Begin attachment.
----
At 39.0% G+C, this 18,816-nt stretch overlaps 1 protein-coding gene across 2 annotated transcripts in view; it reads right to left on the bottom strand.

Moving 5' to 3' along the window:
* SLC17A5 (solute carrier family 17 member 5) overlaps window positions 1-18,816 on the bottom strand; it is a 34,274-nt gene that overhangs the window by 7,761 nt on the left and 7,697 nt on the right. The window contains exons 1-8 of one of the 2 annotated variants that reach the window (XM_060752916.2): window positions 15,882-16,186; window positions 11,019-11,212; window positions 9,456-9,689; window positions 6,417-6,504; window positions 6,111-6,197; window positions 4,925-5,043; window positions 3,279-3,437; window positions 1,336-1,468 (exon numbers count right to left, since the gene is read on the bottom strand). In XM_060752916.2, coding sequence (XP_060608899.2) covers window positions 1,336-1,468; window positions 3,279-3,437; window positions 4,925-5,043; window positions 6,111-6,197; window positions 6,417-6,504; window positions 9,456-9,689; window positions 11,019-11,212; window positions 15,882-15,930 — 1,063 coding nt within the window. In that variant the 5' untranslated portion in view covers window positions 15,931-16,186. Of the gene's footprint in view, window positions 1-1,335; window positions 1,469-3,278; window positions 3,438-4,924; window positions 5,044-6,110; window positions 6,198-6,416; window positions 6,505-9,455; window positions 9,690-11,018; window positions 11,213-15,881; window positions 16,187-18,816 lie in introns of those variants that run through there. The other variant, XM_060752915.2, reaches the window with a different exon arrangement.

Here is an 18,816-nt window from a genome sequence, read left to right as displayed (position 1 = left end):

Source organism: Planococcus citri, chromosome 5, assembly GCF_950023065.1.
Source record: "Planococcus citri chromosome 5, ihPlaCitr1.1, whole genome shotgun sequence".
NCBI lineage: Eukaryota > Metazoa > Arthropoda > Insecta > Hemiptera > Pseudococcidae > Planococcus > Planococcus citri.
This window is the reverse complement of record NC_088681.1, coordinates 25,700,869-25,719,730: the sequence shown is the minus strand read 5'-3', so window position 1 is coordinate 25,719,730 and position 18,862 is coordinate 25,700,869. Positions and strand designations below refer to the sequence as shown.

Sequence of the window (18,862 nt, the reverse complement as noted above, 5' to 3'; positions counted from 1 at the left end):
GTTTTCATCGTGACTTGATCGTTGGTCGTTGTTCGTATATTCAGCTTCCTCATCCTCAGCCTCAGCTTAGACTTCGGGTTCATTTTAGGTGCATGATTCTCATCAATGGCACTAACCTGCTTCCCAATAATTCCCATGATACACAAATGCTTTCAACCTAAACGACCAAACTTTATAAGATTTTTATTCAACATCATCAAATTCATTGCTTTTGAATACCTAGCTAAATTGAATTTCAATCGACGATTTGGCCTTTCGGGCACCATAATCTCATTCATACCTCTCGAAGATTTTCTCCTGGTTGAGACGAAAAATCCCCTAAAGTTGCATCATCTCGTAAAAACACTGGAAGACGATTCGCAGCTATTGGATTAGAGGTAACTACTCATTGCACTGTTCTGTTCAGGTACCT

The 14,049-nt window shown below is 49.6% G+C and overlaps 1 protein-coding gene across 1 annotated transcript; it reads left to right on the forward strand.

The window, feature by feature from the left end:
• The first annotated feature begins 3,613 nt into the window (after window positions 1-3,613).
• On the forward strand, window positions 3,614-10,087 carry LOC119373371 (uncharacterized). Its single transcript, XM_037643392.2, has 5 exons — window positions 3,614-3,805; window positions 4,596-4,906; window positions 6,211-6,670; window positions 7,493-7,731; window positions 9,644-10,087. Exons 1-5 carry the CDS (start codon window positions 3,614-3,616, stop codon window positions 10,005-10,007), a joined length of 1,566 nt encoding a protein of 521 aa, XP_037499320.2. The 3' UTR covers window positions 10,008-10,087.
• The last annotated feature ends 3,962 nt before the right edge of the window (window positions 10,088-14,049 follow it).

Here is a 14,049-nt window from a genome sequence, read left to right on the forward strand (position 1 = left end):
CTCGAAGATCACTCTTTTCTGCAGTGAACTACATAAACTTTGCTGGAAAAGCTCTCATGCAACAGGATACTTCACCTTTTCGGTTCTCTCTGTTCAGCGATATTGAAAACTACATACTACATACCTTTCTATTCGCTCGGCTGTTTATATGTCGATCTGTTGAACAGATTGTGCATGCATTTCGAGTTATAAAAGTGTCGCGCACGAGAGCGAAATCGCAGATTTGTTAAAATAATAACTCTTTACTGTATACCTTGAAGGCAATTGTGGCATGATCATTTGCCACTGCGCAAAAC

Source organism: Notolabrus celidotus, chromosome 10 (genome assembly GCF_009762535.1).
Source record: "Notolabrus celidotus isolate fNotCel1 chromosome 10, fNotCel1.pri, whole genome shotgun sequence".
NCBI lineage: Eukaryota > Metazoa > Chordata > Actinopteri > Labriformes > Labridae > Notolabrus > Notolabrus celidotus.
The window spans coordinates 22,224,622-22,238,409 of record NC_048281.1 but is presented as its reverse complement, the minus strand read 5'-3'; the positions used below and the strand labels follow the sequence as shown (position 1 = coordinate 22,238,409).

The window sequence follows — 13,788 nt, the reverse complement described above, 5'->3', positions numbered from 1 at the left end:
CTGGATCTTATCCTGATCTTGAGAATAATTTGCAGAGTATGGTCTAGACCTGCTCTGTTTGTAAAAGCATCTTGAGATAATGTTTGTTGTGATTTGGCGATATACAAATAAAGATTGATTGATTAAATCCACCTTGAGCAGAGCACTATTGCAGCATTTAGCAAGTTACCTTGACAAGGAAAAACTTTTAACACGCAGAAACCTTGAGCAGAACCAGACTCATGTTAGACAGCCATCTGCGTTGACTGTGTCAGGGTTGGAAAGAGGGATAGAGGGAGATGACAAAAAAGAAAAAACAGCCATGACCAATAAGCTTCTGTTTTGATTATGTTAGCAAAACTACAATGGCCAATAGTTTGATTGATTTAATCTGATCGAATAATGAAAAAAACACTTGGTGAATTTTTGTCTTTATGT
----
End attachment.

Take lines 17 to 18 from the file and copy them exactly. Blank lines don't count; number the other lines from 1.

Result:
CTCGAAGATCACTCTTTTCTGCAGTGAACTACATAAACTTTGCTGGAAAAGCTCTCATGCAACAGGATACTTCACCTTTTCGGTTCTCTCTGTTCAGCGATATTGAAAACTACATACTACATACCTTTCTATTCGCTCGGCTGTTTATATGTCGATCTGTTGAACAGATTGTGCATGCATTTCGAGTTATAAAAGTGTCGCGCACGAGAGCGAAATCGCAGATTTGTTAAAATAATAACTCTTTACTGTATACCTTGAAGGCAATTGTGGCATGATCATTTGCCACTGCGCAAAAC

Source organism: Notolabrus celidotus, chromosome 10 (genome assembly GCF_009762535.1).